• Conduct Exclusions. Conduct exclusions generally provide that no coverage is available for loss arising out of fraud, dishonesty, advantage to which the insured was not entitled, or personal profit. These should be limited to apply only after final adjudications, so that defense costs and settlements are covered. These and other exclusions should also contain a "severability" clause ensuring that the bad acts of one individual insured will not bar coverage for other "innocent"insureds.

• Defense Provisions. Coverage that gives the insurer both a right and "duty" to defend may be a double-edged sword. While the duty to defend provides the insured with the benefit of obligating the insurer to defend the entire claim if any of the allegations are even "potentially" covered, it may also give the insurer the right to choose defense counsel and control the policyholder's defense.

• Settlement Approval Provisions and Hammer Provisions. Policies should allow the insureds maximum flexibility in making their own settlement decisions. While many policies require insurer approval of settlements, some allow policyholders to reject settlement offers that the insurer would have otherwise accepted. However, if the policyholder rejects a settlement offer, the insurer may often cap its liability at the amount of the settlement offer.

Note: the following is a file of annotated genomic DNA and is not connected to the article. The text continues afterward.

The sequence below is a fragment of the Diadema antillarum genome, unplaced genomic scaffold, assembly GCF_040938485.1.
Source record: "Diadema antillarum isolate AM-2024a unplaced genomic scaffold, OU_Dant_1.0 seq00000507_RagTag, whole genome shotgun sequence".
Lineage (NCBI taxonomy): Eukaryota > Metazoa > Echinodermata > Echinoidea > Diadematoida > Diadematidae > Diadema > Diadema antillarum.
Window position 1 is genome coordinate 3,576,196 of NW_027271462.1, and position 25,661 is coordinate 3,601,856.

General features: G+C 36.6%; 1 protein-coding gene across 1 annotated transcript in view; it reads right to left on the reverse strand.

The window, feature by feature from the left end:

• Allocation Provisions. Allocation provisions dealing with covered and non-covered claims or parties can have a significant impact on the amount of coverage for defense costs and settlements. For example, where a single claim includes as defendants insured directors and officers as well as uninsured employees, some policies may allocate based on the "relative financial and legal exposures" of the defendants. This standard is the minority rule in the law and often benefits the insurer. Policyholders can seek to delete this standard from the policy. In absence of such a provision, many courts would instead impose the "larger settlement rule," requiring the insurer to prove that the inclusion of the uninsured employees as defendants made any settlement more expensive. This is often a difficult burden to meet.